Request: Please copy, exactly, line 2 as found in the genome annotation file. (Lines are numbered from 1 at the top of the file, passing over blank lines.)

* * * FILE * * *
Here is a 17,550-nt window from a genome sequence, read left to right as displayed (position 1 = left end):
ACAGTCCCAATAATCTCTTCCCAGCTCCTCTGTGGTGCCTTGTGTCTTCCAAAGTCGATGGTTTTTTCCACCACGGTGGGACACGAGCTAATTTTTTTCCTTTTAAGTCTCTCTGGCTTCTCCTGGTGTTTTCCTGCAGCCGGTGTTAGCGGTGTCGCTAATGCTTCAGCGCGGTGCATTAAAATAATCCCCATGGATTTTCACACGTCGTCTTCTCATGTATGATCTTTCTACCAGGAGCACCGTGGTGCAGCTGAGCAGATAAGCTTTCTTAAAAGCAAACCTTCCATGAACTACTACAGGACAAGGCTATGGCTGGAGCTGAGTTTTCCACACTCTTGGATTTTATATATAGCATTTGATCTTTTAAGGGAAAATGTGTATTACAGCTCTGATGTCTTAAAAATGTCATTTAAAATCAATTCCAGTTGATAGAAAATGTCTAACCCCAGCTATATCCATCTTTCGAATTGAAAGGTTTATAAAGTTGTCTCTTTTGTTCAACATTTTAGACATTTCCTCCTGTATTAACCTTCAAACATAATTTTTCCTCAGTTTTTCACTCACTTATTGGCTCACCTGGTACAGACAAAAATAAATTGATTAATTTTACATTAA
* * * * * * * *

ACAGTCCCAATAATCTCTTCCCAGCTCCTCTGTGGTGCCTTGTGTCTTCCAAAGTCGATGGTTTTTTCCACCACGGTGGGACACGAGCTAATTTTTTTCCTTTTAAGTCTCTCTGGCTTCTCCTGGTGTTTTCCTGCAGCCGGTGTTAGCGGTGTCGCTAATGCTTCAGCGCGGTGCATTAAAATAATCCCCATGGATTTTCACACGTCGTCTTCTCATGTATGATCTTTCTACCAGGAGCACCGTGGTGCAGCTGAGCAGATAAGCTTTCTTAAAAGCAAACCTTCCATGAACTACTACAGGACAAGGCTATGGCTGGAGCTGAGTTTTCCACACTCTTGGATTTTATATATAGCATTTGATCTTTTAAGGGAAAATGTGTATTACAGCTCTGATGTCTTAAAAATGTCATTTAAAATCAATTCCAGTTGATAGAAAATGTCTAACCCCAGCTATATCCATCTTTCGAATTGAAAGGTTTATAAAGTTGTCTCTTTTGTTCAACATTTTAGACATTTCCTCCTGTATTAACCTTCAAACATAATTTTTCCTCAGTTTTTCACTCACTTATTGGCTCACCTGGTACAGACAAAAATAAATTGATTAATTTTACATTAA